Function: To rotate the humerus laterally and modulate the action of the deltoid
  • The trapezius muscle The trapezius muscle is responsible for a lot of rotational movements of the shoulder blade, among other things.
  • The rhomboid major and rhomboid minor muscle: The rhomboid minor and major are responsible for retracting the scapula.
  • Deltoid: The deltoid is responsible for raising the upper arm and stabilising the shoulder joint. It consists of several parts.

When you consider all the functions of each of these muscles, it is not at all surprising that the shoulders lean forward when there’s an imbalance. But what can we do about it? Well, here are some exercises I do on a regular basis:

Exercises for rotator cuff:

I always use a yellow Thera-band. The resistance is completely sufficient. The starting position can be seen in the picture on the left. Move your arm outward (picture on the right) and slowly return to the starting position.

Important:

  • Keep your shoulders down
  • Keep your elbows close to your body
  • Stand straight
  • Keep your hand “”active”” and stable, i.e. spread your fingers and wrap the Thera-band in such a way that you don’t need to hold on to it.

Exercises for the adductors and shoulder stability:

Again, a light Thera-band will do the trick. Secure it slightly higher than your shoulders. If you want, you can put it up a little higher than in the picture. The starting position can be seen in the left and right-hand picture. Stand straight. Stretch out your arm, but no higher than the height of your shoulders!

The final position can be seen in the picture on the bottom left. Move your hand to your thigh, with the back of your hand pointing toward the wall. Then slowly return to the starting position.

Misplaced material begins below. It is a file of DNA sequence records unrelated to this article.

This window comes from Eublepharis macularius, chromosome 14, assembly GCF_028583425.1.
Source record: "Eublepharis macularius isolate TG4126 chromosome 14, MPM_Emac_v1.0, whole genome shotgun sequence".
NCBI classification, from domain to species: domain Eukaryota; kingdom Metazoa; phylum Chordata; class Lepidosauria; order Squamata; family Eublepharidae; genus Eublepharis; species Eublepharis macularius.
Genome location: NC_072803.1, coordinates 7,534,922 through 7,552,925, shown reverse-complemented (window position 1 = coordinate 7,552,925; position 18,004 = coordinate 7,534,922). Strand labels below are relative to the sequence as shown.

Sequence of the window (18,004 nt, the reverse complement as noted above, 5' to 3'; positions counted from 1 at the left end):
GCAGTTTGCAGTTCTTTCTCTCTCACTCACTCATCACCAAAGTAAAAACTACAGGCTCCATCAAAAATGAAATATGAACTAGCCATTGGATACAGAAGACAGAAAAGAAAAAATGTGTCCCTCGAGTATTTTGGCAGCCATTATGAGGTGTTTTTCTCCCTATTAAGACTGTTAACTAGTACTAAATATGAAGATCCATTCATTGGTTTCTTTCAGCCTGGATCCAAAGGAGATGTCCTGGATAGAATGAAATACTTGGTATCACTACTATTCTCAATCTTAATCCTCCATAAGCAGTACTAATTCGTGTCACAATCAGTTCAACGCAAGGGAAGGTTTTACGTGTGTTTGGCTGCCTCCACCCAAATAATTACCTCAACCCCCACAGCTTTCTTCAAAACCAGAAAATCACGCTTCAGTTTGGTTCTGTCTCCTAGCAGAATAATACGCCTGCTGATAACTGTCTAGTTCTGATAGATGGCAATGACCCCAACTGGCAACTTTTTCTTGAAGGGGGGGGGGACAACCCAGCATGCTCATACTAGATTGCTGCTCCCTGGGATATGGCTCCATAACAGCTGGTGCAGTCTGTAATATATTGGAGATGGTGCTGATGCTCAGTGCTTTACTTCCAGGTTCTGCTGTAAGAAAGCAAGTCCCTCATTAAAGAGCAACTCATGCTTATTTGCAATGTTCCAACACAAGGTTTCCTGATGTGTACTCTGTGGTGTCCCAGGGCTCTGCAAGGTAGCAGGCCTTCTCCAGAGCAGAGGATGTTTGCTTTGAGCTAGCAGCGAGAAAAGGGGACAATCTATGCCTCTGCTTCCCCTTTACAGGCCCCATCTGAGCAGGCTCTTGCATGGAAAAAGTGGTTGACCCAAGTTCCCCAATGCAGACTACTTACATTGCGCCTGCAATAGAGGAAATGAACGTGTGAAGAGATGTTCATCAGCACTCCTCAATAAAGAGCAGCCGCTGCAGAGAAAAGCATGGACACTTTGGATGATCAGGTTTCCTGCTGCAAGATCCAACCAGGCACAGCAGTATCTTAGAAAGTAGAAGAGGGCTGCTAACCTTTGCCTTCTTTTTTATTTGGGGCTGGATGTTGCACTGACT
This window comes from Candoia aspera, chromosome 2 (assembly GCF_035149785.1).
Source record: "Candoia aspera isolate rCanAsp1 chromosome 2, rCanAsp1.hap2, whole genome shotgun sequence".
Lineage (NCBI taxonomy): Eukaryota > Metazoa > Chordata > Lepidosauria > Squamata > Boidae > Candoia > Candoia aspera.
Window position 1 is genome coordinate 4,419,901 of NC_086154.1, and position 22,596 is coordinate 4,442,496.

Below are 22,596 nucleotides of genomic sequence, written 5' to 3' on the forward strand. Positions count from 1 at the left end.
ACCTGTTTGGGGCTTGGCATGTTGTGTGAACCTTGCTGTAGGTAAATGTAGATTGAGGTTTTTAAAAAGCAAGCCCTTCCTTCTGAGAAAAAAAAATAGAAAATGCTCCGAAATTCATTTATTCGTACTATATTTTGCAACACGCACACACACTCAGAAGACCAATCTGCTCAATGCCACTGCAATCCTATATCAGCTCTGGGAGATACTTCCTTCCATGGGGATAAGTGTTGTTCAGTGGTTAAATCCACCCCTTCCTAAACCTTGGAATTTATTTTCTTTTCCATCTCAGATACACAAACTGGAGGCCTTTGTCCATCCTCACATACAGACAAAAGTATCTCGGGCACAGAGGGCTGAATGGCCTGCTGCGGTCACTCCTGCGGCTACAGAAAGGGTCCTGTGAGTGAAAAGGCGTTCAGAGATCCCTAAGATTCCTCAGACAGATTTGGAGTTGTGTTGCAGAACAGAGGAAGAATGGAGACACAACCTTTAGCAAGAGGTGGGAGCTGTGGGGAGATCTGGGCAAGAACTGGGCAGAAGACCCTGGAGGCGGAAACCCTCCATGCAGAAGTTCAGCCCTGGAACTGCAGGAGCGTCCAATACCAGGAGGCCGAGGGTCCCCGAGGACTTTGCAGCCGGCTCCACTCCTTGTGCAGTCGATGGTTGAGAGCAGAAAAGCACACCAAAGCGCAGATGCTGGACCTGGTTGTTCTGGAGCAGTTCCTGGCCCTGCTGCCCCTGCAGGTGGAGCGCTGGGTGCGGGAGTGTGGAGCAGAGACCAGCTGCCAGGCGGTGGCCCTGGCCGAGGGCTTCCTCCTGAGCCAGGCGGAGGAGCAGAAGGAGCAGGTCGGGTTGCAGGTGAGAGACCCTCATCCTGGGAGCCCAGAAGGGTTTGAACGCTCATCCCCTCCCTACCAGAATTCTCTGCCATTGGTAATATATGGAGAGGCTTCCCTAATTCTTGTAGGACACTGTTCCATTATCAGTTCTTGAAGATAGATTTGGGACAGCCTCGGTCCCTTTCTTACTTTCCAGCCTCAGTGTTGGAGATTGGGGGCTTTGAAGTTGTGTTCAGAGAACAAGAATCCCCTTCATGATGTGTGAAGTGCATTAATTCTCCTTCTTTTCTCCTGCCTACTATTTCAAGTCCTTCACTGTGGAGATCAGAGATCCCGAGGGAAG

Other positions for this exercise can be seen in the small pictures on the right. Here, too, the back of your hand should be pointing toward to the wall.

Important:

  • Keep your shoulders down
  • Your hand should only go to the middle of the thigh, otherwise your shoulders will lean forward again.

For the trapezius, deltoids and rhomboid muscles

This trapezius exercise is designed to strengthen the trapezius muscle and can be done with or without a wall. The more slanted the wall is, the harder it gets. The intensity increases with the height of your elbows on the wall. The maximum height, however, is shoulder height. Position your feet in front of the wall. Now press off the wall so that the shoulder blades are no longer touching it (green arrow). Then slowly return to the starting position. True, it’s just a tiny movement, but it’s really tough after a few reps!

Important:

  • Keep your shoulders down
  • Avoid lumbar swayback
  • Keep your palms flat and pointing down

The reverse butterfly is great for training your rear deltoids and lower trapezius. The starting position can be seen on the left or bottom left (rows). Bring your arms to your side like a T without completely straightening your elbows. Hold it for a moment and slowly return to the starting position. It is also possible to complete the T-shape along with the V-shape and the H-shape all in one set. The more inclined your stance, the harder it gets.

Important:

  • Don’t try to get momentum out of your back, this exercise is for other muscles!
  • Body tension! Don’t droop and avoid swayback.

Suspension trainer rows train the inner back, i.e., the middle and lower trapezius, along with the rear deltoids and rhomboid muscles. The starting position is the same as for the reverse butterfly, but here the arms are pulled close to the body, as can be seen in the picture in the middle.

Hold it and slowly return to the starting position. Another variation: Raise your upper arms to shoulder height. Your forearms are then at a right angle to your upper arms. Again, the more inclination, the harder it gets. If you want to increase the intensity, put your feet on a box or an exercise ball or try to press your feet against a wall.

Important:

  • Don’t try to get momentum out of your back, this exercise is for other muscles!
  • Body tension! Don’t droop and avoid swayback.

Case 2: Strengthening your fingers and wrist extensors